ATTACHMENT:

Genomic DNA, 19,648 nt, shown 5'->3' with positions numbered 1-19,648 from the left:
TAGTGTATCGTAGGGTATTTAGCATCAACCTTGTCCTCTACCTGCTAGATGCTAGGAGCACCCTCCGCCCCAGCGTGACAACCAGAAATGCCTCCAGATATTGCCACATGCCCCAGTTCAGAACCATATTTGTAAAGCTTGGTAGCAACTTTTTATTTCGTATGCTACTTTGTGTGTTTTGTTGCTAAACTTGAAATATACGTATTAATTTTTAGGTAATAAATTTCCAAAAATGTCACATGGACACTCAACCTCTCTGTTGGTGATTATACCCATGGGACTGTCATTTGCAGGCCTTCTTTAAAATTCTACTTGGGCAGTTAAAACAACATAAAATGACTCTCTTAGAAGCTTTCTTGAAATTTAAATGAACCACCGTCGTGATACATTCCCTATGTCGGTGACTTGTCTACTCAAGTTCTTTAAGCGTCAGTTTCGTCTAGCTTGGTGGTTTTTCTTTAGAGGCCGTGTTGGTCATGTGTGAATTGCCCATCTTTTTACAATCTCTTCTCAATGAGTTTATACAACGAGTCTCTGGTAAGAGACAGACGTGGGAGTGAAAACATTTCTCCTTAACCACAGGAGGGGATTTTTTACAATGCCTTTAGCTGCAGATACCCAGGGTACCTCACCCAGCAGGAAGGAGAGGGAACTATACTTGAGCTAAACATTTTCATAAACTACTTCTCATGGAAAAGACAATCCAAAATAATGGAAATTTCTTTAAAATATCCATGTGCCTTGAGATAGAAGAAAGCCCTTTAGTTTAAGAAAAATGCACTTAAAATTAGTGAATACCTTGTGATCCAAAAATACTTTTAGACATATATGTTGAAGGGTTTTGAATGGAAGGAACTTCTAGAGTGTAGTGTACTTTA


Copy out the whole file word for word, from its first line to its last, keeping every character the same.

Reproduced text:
Genomic DNA, 19,648 nt, shown 5'->3' with positions numbered 1-19,648 from the left:
TAGTGTATCGTAGGGTATTTAGCATCAACCTTGTCCTCTACCTGCTAGATGCTAGGAGCACCCTCCGCCCCAGCGTGACAACCAGAAATGCCTCCAGATATTGCCACATGCCCCAGTTCAGAACCATATTTGTAAAGCTTGGTAGCAACTTTTTATTTCGTATGCTACTTTGTGTGTTTTGTTGCTAAACTTGAAATATACGTATTAATTTTTAGGTAATAAATTTCCAAAAATGTCACATGGACACTCAACCTCTCTGTTGGTGATTATACCCATGGGACTGTCATTTGCAGGCCTTCTTTAAAATTCTACTTGGGCAGTTAAAACAACATAAAATGACTCTCTTAGAAGCTTTCTTGAAATTTAAATGAACCACCGTCGTGATACATTCCCTATGTCGGTGACTTGTCTACTCAAGTTCTTTAAGCGTCAGTTTCGTCTAGCTTGGTGGTTTTTCTTTAGAGGCCGTGTTGGTCATGTGTGAATTGCCCATCTTTTTACAATCTCTTCTCAATGAGTTTATACAACGAGTCTCTGGTAAGAGACAGACGTGGGAGTGAAAACATTTCTCCTTAACCACAGGAGGGGATTTTTTACAATGCCTTTAGCTGCAGATACCCAGGGTACCTCACCCAGCAGGAAGGAGAGGGAACTATACTTGAGCTAAACATTTTCATAAACTACTTCTCATGGAAAAGACAATCCAAAATAATGGAAATTTCTTTAAAATATCCATGTGCCTTGAGATAGAAGAAAGCCCTTTAGTTTAAGAAAAATGCACTTAAAATTAGTGAATACCTTGTGATCCAAAAATACTTTTAGACATATATGTTGAAGGGTTTTGAATGGAAGGAACTTCTAGAGTGTAGTGTACTTTA